A publication of the Archaeological Institute of America
A fresco from a dining room discovered near Pompeii depicts the muse Calliope and dates between 100 B.C. and A.D 100. (Soprintendenza Speciale per I Beni Archeologici di Napoli e Palermo, Museo Archeologico di Pompei)
Many exhibitions on Pompeii don't explore the city before it was destroyed by the eruption of Mount Vesuvius in A.D. 79. So I was relieved when I entered Pompeii and the Roman Villa: Art and Culture around the Bay of Naples, at the National Gallery of Art in Washington, D.C., and was welcomed into a posh Roman villa with frescoed walls, colorful mosaics, marble and bronze statues, and a central courtyard open to the sky. Exhibition cases filled with gleaming silver cups and shining gold jewelry evoke what upper-class life was like in the ancient city. The highlight of the show is a replica of the triclinium, or formal dining room, found in 2000 near Pompeii. Standing inside the deep-red dining room is a rare experience because many similar buildings in Pompeii are closed to the public. Other rooms mimic a peristyle (interior courtyard) garden and reminded me of the need for a refuge from the southern Italian heat.
The last gallery shows Pompeii's impact on art and aesthetics since its discovery in the late 18th century. For fans of death and destruction, the exhibition also includes a display on the eruption. These sections feel a bit tacked on. I would have liked to stay in the villa.
This serpent-shaped gold bracelet was one of the many precious objects left behind when Mount Vesuvius erupted. (Soprintendenza Speciale per I Beni Archeologici di Napoli e Palermo, Museo Archeologico Nazionale di Napoli)
The National Gallery's exhibition coincides with the release of Mary Beard's The Fires of Vesuvius: Pompeii Lost and Found (Harvard University Press, $26.95). Beard points out that even after more than 250 years of excavation at the site, "We simultaneously know a huge amount and very little about ancient life there."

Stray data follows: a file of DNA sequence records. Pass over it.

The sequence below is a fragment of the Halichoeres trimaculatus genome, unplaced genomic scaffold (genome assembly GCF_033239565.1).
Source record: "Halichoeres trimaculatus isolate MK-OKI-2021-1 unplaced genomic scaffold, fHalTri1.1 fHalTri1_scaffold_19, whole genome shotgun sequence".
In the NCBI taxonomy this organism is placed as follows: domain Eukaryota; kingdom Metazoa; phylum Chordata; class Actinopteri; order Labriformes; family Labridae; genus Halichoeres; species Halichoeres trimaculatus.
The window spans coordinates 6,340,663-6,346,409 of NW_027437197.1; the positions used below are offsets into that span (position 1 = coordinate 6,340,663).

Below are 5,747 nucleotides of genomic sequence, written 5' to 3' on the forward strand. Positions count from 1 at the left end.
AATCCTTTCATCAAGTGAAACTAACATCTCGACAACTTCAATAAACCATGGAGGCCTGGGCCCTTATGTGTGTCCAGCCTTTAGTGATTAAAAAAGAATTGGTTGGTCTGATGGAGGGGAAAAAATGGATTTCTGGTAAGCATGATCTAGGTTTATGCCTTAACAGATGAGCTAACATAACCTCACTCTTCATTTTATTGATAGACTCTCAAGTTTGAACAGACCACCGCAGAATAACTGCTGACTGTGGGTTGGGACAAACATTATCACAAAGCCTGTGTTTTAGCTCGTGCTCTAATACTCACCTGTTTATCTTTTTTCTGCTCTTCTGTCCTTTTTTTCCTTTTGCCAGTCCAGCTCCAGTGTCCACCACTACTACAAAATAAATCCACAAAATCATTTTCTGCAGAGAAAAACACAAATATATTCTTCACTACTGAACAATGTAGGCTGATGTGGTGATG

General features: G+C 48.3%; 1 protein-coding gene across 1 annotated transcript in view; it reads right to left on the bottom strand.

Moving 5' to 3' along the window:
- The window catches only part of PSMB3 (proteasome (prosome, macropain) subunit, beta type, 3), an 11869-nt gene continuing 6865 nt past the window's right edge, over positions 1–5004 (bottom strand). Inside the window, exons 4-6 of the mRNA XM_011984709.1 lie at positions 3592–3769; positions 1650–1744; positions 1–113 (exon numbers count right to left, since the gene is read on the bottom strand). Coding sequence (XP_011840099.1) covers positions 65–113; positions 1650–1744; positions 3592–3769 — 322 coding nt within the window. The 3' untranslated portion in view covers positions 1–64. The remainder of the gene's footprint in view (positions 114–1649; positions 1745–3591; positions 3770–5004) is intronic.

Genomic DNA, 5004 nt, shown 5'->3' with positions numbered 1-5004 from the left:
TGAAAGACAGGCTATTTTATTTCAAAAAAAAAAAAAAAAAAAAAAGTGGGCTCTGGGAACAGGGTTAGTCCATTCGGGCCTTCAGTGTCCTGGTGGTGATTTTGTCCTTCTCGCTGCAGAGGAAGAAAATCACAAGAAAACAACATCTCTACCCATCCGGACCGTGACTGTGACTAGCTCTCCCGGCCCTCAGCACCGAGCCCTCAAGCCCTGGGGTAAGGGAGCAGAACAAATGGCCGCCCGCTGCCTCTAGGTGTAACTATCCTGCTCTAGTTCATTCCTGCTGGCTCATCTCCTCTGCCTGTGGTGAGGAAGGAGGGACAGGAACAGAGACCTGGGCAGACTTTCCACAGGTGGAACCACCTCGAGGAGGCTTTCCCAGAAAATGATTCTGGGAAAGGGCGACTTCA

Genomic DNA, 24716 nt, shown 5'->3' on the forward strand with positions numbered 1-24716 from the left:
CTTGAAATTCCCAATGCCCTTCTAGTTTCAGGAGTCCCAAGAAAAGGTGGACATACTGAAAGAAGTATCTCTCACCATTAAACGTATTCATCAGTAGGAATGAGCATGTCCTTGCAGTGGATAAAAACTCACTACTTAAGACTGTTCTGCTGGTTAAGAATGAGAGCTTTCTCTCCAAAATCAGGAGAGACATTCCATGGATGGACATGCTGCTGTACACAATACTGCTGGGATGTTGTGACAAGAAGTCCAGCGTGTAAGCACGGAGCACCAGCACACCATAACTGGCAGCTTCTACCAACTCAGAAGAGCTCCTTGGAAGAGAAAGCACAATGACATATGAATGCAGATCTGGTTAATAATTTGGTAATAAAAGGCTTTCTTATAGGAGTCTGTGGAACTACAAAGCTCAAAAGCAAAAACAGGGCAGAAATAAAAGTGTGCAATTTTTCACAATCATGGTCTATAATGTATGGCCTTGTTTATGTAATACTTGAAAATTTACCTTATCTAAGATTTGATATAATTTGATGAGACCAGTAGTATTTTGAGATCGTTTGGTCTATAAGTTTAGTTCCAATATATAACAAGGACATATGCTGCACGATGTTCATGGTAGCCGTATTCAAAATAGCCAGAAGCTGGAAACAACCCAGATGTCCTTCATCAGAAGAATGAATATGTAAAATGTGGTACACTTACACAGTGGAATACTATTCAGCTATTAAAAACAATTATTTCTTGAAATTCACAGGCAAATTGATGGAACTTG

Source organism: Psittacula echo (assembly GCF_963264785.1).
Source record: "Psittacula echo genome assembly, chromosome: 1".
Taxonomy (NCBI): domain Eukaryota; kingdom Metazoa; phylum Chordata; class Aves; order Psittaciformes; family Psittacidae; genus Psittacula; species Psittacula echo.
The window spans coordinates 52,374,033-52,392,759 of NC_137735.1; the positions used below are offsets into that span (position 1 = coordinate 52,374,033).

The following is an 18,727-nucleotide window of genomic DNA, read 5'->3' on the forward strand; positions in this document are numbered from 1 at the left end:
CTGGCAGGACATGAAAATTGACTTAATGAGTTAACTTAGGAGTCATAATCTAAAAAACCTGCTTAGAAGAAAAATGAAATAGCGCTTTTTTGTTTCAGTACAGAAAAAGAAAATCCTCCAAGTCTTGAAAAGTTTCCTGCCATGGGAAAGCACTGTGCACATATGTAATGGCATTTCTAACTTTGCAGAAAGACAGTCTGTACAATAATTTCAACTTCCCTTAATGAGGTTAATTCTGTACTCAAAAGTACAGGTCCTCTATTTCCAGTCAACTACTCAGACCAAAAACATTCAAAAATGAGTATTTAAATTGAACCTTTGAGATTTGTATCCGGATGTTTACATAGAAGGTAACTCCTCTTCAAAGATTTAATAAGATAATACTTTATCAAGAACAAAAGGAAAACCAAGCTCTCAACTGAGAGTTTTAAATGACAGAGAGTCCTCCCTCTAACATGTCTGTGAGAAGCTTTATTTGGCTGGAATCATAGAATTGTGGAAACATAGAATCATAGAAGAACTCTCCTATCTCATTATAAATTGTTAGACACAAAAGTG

Beard conveys detailed information about life in the city. She examines the connection between public bathing and sex, and gives a novel interpretation of the erotic frescoes in the Suburban Baths. These scenes of athletic group sex, each of which is paired with a number, have sometimes been interpreted as a menu of sexual options. But Beard concludes that the numbers probably mark storage cubbies, and the erotic paintings were just an amusing device to help customers remember where they left their clothes. She also discusses current research on the city's topography and development, emphasizing that unlike today's city planners, Pompeii's developers didn't create zones for certain kinds of activities. For example, Beard describes the elegant House of the Vestals, located just inside one of the main city gates, and its neighboring blacksmith workshop, bars, and restaurants.
One of Beard's most interesting points is that even though we imagine Pompeii frozen in time, as its people went about their daily business, when Vesuvius erupted, it was actually a city in flight. Perhaps the bread found still baking in the ovens doesn't mean that the bakers were ignoring the volcano's rumblings. They may have been scrambling to feed a panicking populus as it fled the city.
Pompeii and the Roman Villa: National Gallery of Art, Washington D.C., October 19, 2008-March 22, 2009; Los Angeles County Museum of Art, May 3-October 4, 2009
Jarrett A. Lobell is executive editor at ARCHAEOLOGY.